Vegetables are chock full of valuable nutrients. However, some of these nutrients are light, oxygen, water and high-temperature sensitive. Here are some tips to help preserve the nutritional richness of vegetables.

  • Wash vegetables quickly. Avoid soaking them in water as some of their vitamins, like vitamins B and C, are water-soluble.
  • Scrub vegetables with a small brush rather than peeling them. The skin is a veritable gold mine of fibre, vitamins and minerals. If peeling is necessary, use a high-quality peeler to remove as little flesh as possible.
  • Cook vegetables in large pieces. The larger the surface area that’s in contact with water or air, the greater the nutritional losses.
  • Use quick cooking methods that require as little water as possible. Steaming, wok or skillet stir-frying, baking in foil, barbecuing and microwaving are ideal choices to cut down on nutrient loss. Speed is the watchword. The more your vegetables are “al dente,” the more nutritious and tastier they’ll be!
  • Do not thaw frozen vegetables before cooking them. Thawing will soften them, and the water lost during the thawing process also leaches some vitamins away. Sauté them directly in a lightly oiled pan, instead.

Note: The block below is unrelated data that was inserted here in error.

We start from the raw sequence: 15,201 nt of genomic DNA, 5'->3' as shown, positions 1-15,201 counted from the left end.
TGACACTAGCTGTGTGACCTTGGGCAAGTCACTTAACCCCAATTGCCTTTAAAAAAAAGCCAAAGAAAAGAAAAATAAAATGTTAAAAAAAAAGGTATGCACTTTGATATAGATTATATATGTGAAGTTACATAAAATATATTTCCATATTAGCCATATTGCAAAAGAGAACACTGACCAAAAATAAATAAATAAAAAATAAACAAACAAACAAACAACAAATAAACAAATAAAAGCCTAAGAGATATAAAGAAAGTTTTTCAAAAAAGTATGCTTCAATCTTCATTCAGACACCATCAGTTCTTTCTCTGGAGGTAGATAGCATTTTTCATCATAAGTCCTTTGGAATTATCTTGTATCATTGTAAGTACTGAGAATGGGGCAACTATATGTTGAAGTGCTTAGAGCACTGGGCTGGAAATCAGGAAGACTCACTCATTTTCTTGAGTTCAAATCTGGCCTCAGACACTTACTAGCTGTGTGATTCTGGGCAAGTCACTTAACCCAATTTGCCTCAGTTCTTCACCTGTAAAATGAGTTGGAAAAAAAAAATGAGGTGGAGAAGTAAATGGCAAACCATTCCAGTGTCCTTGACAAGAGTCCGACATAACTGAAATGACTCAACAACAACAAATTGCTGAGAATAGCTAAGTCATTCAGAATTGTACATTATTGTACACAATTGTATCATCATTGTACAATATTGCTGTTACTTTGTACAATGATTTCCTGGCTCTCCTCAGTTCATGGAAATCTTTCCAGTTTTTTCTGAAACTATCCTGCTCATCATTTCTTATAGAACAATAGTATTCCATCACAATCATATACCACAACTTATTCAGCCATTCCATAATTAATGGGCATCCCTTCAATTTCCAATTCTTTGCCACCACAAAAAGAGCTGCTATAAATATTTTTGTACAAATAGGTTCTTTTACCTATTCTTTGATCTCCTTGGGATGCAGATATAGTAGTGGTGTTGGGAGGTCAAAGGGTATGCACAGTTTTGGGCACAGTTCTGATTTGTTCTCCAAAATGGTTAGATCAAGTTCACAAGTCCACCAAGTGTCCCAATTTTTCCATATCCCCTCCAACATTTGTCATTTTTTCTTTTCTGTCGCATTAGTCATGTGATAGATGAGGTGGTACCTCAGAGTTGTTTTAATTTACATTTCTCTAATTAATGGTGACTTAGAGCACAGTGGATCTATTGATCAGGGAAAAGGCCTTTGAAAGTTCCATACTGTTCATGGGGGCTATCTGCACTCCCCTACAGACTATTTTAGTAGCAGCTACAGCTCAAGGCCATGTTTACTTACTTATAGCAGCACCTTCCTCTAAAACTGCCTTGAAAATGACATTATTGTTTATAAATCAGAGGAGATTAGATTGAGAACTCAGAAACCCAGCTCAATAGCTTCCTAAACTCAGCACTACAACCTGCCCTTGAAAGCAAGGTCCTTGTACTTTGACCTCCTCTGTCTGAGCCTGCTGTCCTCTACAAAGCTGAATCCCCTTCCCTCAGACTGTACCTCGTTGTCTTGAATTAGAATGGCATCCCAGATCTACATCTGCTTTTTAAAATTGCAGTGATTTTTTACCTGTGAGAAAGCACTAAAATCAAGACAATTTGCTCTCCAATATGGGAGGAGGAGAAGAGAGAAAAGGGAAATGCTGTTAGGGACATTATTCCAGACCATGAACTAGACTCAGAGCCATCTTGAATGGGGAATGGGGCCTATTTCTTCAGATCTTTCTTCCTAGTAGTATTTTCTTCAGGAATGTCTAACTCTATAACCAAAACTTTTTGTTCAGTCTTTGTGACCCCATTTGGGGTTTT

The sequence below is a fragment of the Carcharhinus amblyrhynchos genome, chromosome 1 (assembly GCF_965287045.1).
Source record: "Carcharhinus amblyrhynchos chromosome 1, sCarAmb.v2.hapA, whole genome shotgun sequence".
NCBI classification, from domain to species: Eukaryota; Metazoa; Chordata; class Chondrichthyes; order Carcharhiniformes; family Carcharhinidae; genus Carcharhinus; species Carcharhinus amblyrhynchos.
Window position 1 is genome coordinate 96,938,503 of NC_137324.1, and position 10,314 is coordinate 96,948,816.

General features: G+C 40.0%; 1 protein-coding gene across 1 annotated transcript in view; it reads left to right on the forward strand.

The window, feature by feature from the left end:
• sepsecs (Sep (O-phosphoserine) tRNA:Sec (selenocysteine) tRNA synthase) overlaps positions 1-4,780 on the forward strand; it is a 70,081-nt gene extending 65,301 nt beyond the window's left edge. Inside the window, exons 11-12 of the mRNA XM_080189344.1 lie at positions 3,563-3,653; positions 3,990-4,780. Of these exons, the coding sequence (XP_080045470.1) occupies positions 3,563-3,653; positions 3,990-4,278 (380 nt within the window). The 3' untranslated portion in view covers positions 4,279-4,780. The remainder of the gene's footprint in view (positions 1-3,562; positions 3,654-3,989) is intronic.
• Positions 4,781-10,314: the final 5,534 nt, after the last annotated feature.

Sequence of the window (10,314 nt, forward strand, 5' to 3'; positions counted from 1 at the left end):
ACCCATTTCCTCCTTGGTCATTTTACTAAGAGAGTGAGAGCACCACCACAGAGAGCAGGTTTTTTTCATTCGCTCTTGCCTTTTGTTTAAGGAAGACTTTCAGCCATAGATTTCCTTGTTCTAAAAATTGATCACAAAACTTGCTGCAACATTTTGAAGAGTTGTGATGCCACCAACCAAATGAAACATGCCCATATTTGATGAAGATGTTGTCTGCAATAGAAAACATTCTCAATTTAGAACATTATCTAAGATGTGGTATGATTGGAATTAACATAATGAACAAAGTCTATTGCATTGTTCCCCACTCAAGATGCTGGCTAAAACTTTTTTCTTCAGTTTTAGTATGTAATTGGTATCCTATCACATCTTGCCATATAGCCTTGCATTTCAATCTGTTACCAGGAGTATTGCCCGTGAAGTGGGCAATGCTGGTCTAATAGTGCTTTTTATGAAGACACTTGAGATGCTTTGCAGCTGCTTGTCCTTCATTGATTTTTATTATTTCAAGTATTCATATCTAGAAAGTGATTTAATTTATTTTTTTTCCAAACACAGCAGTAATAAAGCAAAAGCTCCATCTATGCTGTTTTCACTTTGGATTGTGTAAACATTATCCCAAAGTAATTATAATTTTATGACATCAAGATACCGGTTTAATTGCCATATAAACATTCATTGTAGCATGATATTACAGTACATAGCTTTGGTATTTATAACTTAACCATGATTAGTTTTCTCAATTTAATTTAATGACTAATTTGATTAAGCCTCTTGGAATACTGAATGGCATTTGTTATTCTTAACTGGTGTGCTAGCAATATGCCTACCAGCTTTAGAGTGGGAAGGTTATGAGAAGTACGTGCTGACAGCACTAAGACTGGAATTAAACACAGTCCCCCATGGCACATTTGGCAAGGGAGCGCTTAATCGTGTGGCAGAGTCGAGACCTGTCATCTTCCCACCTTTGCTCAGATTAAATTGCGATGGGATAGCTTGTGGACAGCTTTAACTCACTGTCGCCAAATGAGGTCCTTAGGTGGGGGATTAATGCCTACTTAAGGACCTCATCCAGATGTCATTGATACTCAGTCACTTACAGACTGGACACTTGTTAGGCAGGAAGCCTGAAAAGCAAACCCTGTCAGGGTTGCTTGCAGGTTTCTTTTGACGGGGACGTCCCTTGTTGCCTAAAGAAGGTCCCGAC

Test your knowledge. True or false?

  1. Cooking enhances the bioavailability of antioxidants in carrots and tomatoes.
  2. Cooking with a microwave emits radioactive waves.
  3. Champêtre vegetables do not contain preservatives.



  1. Although most fruits and vegetables contain more antioxidants when eaten raw or lightly cooked, some exceptions exist. For instance, the carotenoids in carrots and sweet potatoes and lycopene in tomatoes, which have a preventive antioxidant action against diseases such as cancer, are at their peak when these vegetables are cooked and consumed along with fat. Whether you eat them raw or cooked, fresh or frozen, in soups or in salads, try to eat fruits and vegetables every day!
  2. With electromagnetic (not radioactive!) waves emitted by its inner walls, a microwave agitates the water molecules in food. Studies have shown no evidence of toxicity or carcinogenicity linked to the use of microwaves. Microwaving is an excellent way to cook to preserve the nutrients in food, as long as the food isn’t cooked in water.
  3. For optimal conservation, the Champêtre vegetables are cooked under vacuum and steam, which allows them to be preserved naturally and for a longer duration. The advantage of this method is that all the nutrients, vitamins and flavors of the vegetables are preserved during cooking, so the vegetable retains all its benefits.

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